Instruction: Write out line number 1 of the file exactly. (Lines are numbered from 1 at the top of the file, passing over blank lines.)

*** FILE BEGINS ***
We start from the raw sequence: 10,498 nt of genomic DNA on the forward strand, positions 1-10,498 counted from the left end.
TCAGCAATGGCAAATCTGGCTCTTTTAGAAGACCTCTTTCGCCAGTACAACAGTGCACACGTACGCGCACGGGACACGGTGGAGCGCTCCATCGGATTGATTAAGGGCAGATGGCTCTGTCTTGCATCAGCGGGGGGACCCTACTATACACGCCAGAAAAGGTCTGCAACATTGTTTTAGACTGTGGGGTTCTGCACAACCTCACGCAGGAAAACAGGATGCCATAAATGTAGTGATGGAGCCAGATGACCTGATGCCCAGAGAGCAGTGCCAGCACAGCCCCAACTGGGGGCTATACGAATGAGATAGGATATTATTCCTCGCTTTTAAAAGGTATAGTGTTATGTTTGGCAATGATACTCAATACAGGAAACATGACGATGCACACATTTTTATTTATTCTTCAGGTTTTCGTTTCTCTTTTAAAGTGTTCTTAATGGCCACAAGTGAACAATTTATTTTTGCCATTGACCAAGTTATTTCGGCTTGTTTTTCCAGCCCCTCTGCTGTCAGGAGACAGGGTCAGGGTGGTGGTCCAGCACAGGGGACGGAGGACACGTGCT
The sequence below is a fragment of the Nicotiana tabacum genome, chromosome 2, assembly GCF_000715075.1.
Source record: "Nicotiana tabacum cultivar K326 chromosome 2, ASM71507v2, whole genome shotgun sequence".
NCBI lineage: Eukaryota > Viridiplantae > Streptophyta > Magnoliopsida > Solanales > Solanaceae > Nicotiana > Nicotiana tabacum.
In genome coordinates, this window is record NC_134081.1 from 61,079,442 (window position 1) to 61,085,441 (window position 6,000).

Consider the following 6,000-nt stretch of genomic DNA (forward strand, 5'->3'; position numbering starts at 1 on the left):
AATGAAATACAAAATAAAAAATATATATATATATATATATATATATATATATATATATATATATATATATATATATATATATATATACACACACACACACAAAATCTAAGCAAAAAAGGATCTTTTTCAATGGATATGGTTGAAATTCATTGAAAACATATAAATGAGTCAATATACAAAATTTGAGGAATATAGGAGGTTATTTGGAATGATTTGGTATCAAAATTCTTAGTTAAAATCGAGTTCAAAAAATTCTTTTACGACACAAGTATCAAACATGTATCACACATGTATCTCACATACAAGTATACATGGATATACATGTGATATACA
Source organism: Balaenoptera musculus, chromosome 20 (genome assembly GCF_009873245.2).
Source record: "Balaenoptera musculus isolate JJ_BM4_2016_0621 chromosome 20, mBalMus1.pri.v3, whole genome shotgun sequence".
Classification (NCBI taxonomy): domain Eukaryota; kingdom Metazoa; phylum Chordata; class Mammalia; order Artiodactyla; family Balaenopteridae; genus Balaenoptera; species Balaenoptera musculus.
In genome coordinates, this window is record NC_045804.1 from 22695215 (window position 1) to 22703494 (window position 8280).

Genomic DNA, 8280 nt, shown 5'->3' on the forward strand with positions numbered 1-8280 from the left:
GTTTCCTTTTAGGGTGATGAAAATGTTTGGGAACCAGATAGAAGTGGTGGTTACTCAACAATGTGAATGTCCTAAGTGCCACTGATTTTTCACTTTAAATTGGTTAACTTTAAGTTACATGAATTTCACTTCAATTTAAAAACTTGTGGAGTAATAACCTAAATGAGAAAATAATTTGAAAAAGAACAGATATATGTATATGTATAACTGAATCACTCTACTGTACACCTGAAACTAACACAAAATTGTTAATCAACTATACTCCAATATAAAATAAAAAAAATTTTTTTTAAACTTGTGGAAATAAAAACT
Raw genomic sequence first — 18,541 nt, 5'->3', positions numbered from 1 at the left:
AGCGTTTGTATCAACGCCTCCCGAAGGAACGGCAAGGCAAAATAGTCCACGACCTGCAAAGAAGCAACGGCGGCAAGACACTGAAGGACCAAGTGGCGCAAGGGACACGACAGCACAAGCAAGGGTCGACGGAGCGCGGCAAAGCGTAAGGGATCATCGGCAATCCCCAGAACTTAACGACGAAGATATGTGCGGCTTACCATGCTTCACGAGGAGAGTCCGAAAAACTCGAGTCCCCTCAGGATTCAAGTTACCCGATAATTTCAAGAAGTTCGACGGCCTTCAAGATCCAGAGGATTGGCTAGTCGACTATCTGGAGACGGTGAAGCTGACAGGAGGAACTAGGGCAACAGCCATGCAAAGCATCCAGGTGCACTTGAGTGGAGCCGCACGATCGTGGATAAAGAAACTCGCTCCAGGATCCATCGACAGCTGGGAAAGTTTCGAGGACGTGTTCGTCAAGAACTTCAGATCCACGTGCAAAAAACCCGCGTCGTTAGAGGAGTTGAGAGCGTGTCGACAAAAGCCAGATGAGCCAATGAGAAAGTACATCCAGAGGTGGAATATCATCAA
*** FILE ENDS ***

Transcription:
We start from the raw sequence: 10,498 nt of genomic DNA on the forward strand, positions 1-10,498 counted from the left end.